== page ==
George Orwell (English 246: Fall 2011)

Orwell and England Presentation Reflection – Orwell and the BBC

November 15, 2011 · Leave a Comment

For my section of the presentation, I focused on Orwell’s time as a propagandist at the BBC and how that experienced influenced his writing. At the outbreak of WWII, Orwell submitted his name to the Central Register in an attempt to join the war effort but was declared “unfit for any kind of military service” by the Medical Board in 1940. Despite the setback, he was determined to find a way to help the cause, which led him to soon afterwards join the Home Guard, a defense organization of the British army that was made up of volunteers who were otherwise unfit for military service. The Home Guard was made up of over 1.5 million volunteers, and though they were still considered civilians, they played an active part of the war effort, handling weapons and serving as additional aid to the British Army. During this time, Orwell continued to write, particularly focusing on reviews of books and plays. He also took part in a few radio broadcasts for the Eastern Service of the BBC. For one of these broadcasts, he wrote a script based upon The Lion and the Unicorn, which was to be broadcasted to German workers.

Orwell finally obtained “war work” in August of 1941 when the BBC’s Eastern Service took him on as a full time employee. He was initially employed as a talks assistant, in the Indian section of the Eastern Service with the task of supervising cultural broadcasts to India to counter propaganda from Nazi Germany designed to undermine imperial links. These cultural broadcasts were actually propaganda that was aimed primarily at Indian students to retain them within the Empire and defend imperial rule. Although Orwell was against promoting the British Empire (and had been since his experiences in Burma), his commitment to anti-fascism allowed him to compromise his principle since he believed that WWII was morally necessary. He even justified himself by presenting the view that Fascist rule was much worse than anything British Imperialism had achieved.

Soon, the BBC began to shift their focus from cultural broadcasts to news broadcasts targeted to India, many of which Orwell scripted. These broadcasts illustrated clearly the propagandist work that Orwell did during his time at the BBC. When compared to entries in his war diary, it was clear that there was a stark contrast between Orwell’s own perception of reality and the message that he was sending out the listeners. As a propagandist, it was his job to take an event that the British were involved in, regardless of the result, and reframe the event to draw a positive view of the British war effort. As his time at the BBC drew to a close, Orwell received criticism for the contradictions of the views he presents at the BBC versus the personal opinions that he expressed. However, he defended himself by saying that while he was being used by the governing classes, the defeat of Nazism had to take priority over the socialist revolution.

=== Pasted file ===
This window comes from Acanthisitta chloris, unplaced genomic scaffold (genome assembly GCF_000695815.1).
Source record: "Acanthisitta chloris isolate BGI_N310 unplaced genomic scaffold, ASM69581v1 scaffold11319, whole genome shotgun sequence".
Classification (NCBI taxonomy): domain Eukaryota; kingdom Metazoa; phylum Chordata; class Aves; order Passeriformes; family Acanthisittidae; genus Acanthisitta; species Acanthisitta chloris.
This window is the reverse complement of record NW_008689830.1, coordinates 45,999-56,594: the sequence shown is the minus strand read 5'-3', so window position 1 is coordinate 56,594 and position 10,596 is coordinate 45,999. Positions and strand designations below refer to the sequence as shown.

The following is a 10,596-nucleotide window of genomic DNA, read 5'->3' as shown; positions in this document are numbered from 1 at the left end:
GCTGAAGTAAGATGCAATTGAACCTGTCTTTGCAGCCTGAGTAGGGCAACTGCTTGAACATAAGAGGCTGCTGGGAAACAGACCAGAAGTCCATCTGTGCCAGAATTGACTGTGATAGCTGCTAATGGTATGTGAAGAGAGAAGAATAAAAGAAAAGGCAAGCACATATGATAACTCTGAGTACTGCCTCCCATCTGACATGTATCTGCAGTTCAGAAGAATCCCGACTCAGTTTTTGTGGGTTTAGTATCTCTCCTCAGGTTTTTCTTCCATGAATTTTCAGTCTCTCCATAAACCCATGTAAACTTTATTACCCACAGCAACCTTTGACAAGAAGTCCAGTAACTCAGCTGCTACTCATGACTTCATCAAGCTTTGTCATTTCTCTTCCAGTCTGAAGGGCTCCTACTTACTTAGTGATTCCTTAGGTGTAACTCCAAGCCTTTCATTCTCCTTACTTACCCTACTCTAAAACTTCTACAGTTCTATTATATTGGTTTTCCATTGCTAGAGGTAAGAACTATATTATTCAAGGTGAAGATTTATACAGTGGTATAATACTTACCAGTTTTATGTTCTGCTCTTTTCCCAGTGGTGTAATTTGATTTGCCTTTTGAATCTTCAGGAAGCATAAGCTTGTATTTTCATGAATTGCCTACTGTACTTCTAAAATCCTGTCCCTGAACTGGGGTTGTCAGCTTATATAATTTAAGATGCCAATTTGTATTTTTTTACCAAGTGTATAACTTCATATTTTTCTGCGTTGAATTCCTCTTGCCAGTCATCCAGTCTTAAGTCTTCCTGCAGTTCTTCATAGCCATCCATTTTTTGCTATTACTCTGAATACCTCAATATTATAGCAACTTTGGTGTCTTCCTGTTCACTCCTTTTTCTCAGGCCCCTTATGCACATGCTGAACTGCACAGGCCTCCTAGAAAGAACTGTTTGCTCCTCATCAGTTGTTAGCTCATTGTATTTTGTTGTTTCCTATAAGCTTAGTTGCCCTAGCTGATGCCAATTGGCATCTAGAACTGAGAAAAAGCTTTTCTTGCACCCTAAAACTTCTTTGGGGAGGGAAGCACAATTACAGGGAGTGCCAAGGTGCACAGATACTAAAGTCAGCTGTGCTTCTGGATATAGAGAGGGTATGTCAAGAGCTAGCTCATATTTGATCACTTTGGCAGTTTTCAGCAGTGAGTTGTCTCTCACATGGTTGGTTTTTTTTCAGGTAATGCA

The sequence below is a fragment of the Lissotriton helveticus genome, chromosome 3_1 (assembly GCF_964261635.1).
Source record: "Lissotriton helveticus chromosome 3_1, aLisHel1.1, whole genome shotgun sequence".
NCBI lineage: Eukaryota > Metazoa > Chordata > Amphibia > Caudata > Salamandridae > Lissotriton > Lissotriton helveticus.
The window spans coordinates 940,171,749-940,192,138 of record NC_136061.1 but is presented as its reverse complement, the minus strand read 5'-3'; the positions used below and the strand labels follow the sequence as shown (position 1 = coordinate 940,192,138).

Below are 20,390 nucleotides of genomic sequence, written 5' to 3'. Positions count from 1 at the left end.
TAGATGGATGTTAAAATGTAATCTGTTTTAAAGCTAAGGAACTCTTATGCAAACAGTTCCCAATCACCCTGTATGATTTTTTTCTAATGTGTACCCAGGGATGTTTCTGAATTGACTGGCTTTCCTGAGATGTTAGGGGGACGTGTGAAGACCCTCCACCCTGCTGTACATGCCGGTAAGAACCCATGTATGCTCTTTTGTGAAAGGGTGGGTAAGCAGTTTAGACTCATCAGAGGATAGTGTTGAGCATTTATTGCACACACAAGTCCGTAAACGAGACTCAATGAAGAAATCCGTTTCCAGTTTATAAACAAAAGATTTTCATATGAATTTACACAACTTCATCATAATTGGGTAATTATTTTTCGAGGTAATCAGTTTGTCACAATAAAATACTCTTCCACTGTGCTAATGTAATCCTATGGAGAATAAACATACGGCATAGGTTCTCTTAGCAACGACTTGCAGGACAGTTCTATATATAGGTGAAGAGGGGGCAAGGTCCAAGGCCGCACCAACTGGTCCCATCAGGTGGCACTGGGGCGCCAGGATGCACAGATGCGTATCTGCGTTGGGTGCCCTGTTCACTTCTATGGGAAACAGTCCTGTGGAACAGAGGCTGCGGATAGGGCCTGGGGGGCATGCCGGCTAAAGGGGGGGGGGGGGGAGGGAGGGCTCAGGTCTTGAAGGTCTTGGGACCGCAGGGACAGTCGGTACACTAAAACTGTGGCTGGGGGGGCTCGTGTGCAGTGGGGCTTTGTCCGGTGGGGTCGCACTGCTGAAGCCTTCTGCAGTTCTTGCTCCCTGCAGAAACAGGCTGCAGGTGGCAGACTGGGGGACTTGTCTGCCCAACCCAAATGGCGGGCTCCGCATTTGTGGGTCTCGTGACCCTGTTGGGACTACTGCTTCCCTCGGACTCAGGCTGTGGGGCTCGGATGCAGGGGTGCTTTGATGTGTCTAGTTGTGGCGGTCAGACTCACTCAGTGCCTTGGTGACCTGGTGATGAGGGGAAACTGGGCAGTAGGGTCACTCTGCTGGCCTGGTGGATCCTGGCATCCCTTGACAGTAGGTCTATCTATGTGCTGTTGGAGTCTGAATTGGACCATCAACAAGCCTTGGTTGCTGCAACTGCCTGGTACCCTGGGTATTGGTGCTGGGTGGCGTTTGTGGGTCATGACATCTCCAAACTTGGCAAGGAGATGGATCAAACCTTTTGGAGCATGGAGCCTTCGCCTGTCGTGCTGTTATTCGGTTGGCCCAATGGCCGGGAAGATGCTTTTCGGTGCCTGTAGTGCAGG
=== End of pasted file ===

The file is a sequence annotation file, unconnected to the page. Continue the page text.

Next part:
A lot of critics and researchers examining Orwell’s time at the BBC often raise the question of how relevant his experiences as a propagandist actually were in his subsequent works. It is common knowledge that all of his novels drew upon his experiences and often reused those experiences multiple times throughout his works. In fact, he had already been contemplating Animal Farm in 1941, as well as some of the themes that became a part of Nineteen Eighty-Four. However, his time at the BBC proved fruitful in providing additional material that became useful to his later writings. Animal Farm is an example of this influence.

In late 1943, Orwell began working on the novel Animal Farm, a satire that was aimed at the Soviet Union, which was a major anti-fascist ally of Britain at this time. This was a risky decision since the outcome of the war was still uncertain and a British publication of a critique of the Soviet Union could cause tension between the allies, jeopardizing the war. However, Orwell had always viewed the country with great concern since his experiences in the Spanish Civil War and wanted to publish the novel on political grounds with the intention of destroying what he believed was the Soviet myth that Russia was a socialist country. The novel also served to attack English intellectuals who Orwell believed absorbed all the Russian propaganda that had been introduced to the country since 1941. Although he realized the implications of publishing his book and the difficulty he would face in finding a publisher, Orwell eventually did manage to have the book published, and in many ways considered it to be a work of atonement for having to go against his own beliefs in order to write propaganda at the BBC.

The irony of the book was that it was meant to be a work of propaganda that was meant to decry Soviet propaganda. Its purpose was to show Russian workers that their beliefs about their government were an illusion. Through the successful completion of Animal Farm and the reception that it eventually received, Orwell demonstrated himself as a master propagandist, achieving the difficult feat of fusing political and artistic purpose in a way that both entertained the reader and got his political message across to the masses.

Fleay, C., and M.L. Sanders. “Looking into the Abyss: George Orwell at the BBC.”Journal of Contemporary History 24.3 (1989): 503-18.


Categories: Animal Farm · Orwell and England

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